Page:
The Talks: With the visual artist Peggy Kliafa

Talking about her course on the subject of medicines, the healing of the soul and the body

On the occasion of her participation in the virtual exhibition which takes place at CUNY of New York, entitled “The Right to Silence?”, the visual artist Peggy Kliafa talks about her unique relation with art and her very own artistic path.A starting point in the arts field could have been her admission in the Athens School of Fine Arts in 2005, although she generally considers one’s course as a composition of many facts and influences, which shape a personality, therefore there are several starting point

Talk to us about your course, how did it all start, how did it develop

In the past I had studied Business Administration and Marketing and I had worked as a marketing manager for a few years. It was something I did with consistency but not with passion. Therefore, in 2004 I decided to move towardswhat I always loved but had never dared to try. My years of studies were very demanding but what I learned was veryinteresting. In my degree show I had already presented artworks on the subject of medicine, the healing of the soul and the body.

After my graduation one thing led to another, with a lot of work and persistence. I started with participating in a number of group exhibitions. In 2013 I had my first solo show in Kappatos Gallery in Athens entitled “Pharmakon” and in 2016 my second solo show in Lola Nikolaou Gallery in Thessaloniki entitled “Placebo. In 2017 I participated ina 3-person exhibition in Averoff Museum in Metsovo (M. Katzourakis, P. Kliafa, V. Gerodimos) and in 2019 in a 3-person show in Lola Nikolaou gallery (G. Lappas, A. Liti, P. Kliafa).

Meanwhile, I participated in many group exhibitions in Greece and abroad and a number of artworks of mine havebeen acquired by important private and public collections (museums) in Greece as well as by Foundations and private collections abroad.

Chandelier ΙΙ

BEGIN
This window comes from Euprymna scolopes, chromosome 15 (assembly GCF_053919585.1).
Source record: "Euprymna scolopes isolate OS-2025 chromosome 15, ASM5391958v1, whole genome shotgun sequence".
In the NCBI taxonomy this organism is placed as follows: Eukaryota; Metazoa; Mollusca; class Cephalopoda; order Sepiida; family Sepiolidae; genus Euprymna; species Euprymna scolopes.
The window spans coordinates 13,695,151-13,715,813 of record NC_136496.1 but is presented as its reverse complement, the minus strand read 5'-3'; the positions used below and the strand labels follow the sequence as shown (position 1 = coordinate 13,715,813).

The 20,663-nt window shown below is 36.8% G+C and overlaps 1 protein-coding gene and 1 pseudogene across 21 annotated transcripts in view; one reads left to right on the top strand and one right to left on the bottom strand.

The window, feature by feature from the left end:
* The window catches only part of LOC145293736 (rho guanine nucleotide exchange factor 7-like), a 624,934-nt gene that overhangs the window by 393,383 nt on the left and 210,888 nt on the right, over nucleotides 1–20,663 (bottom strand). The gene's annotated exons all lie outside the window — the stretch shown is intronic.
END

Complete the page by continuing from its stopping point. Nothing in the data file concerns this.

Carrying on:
Your artworks distinctiveness makes them immediately recognizable. How do you achieve this, how did the series of pills and blisters occur and how did it develop into big size artworks?

I realize that my artworks are recognizable from the way that the viewer perceives them and the comments I receive, which is a totally subconscious process. The artwork projects the artist’s internal world, concerning either the subject or the aesthetics and the forms.

My interest in the subject of medicines and their forms derived from various and enduring reflections. Medicinescharm and ambiguity (“both remedy and poison” according to Derrida) as well as some other thoughts drove meinitially to the depiction of pills that I had found in magazine advertisments, when I was in the third year of my studies in the Athens School of Fine Arts. I gradually moved towards real pills, blisters, printed instruction leaflets etc.

Medicines offer me their rich history and various aspects, as well as their corporeality, polychromy, abundance of shapes and sizes. Their packaging is equally fascinating in my eyes. I use medicines in the same way that somebody else would use pigments, clay or any other traditional artistic medium. In my mosaics, pills become tiles and give colour, in my chandeliers, capsules become small transparent crystals, in my stained-glass panels, blisters transform into perforated glasses penetrated by a mystic light and in my abstract metal artworks, textured elements play with light and shadows.

Since my first exhibition, which was actually my degree show at the Athens School of Fine Arts, I was prone to create large-scale artworks: installations with big stained-glass windows, assemblages and wallpapers. I am getting really excited by large-scale pieces of art as well as by Immersive Art. I am also interested in the feeling of pronounced corporeality and repetition which derive from the large amount of blisters or pills needed for the creation of an artwork. Those pieces take on different meanings related to ooverconsumption, recycling and a need for reflecting on the matter.

Armory Square

You have also created public /land art artworks, which are in dialogue with nature. Tell us about this experience of yours.

In 2017 I was called by the Averoff Gallery of Metsovo, specifically by the exhibition’s and the National Gallery’s curator, Dr. Lina Tsikouta-Deimezi, to propose a large sculpture/installation to be placed on the Gallery’s vineyards alongside other sculptures. The requested site specific artwork had to be connected with the place and the theme: Fear, Vision, Hope.

I thought about connecting the piece with religion which is related to the theme’s elements, as well as to wine. Moreover, vine’s deification, from Dionysus/Bacchus to Christianity, is well-known.